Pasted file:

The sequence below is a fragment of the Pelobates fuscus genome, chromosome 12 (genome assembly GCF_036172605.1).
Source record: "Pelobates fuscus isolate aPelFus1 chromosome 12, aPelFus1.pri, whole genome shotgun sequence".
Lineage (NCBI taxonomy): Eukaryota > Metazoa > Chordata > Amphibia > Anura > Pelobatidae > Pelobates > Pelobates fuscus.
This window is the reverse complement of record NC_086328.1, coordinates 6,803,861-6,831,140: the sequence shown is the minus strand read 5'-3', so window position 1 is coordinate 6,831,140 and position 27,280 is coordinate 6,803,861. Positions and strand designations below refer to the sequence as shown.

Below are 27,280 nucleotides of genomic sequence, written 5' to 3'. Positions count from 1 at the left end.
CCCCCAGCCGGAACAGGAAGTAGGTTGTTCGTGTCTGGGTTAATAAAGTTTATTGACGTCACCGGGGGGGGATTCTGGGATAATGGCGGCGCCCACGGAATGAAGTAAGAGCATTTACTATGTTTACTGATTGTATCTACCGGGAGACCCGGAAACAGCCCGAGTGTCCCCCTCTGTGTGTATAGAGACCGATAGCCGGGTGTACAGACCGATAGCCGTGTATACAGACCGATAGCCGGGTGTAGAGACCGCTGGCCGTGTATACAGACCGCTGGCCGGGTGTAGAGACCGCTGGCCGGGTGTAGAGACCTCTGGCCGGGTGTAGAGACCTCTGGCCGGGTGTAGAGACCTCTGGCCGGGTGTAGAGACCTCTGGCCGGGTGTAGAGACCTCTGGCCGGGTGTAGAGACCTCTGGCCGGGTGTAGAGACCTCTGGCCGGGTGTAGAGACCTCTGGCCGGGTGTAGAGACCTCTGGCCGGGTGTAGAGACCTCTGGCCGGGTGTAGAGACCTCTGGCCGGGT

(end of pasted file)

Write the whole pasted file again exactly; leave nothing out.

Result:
The sequence below is a fragment of the Pelobates fuscus genome, chromosome 12 (genome assembly GCF_036172605.1).
Source record: "Pelobates fuscus isolate aPelFus1 chromosome 12, aPelFus1.pri, whole genome shotgun sequence".
Lineage (NCBI taxonomy): Eukaryota > Metazoa > Chordata > Amphibia > Anura > Pelobatidae > Pelobates > Pelobates fuscus.
This window is the reverse complement of record NC_086328.1, coordinates 6,803,861-6,831,140: the sequence shown is the minus strand read 5'-3', so window position 1 is coordinate 6,831,140 and position 27,280 is coordinate 6,803,861. Positions and strand designations below refer to the sequence as shown.

Below are 27,280 nucleotides of genomic sequence, written 5' to 3'. Positions count from 1 at the left end.
CCCCCAGCCGGAACAGGAAGTAGGTTGTTCGTGTCTGGGTTAATAAAGTTTATTGACGTCACCGGGGGGGGATTCTGGGATAATGGCGGCGCCCACGGAATGAAGTAAGAGCATTTACTATGTTTACTGATTGTATCTACCGGGAGACCCGGAAACAGCCCGAGTGTCCCCCTCTGTGTGTATAGAGACCGATAGCCGGGTGTACAGACCGATAGCCGTGTATACAGACCGATAGCCGGGTGTAGAGACCGCTGGCCGTGTATACAGACCGCTGGCCGGGTGTAGAGACCGCTGGCCGGGTGTAGAGACCTCTGGCCGGGTGTAGAGACCTCTGGCCGGGTGTAGAGACCTCTGGCCGGGTGTAGAGACCTCTGGCCGGGTGTAGAGACCTCTGGCCGGGTGTAGAGACCTCTGGCCGGGTGTAGAGACCTCTGGCCGGGTGTAGAGACCTCTGGCCGGGTGTAGAGACCTCTGGCCGGGTGTAGAGACCTCTGGCCGGGTGTAGAGACCTCTGGCCGGGT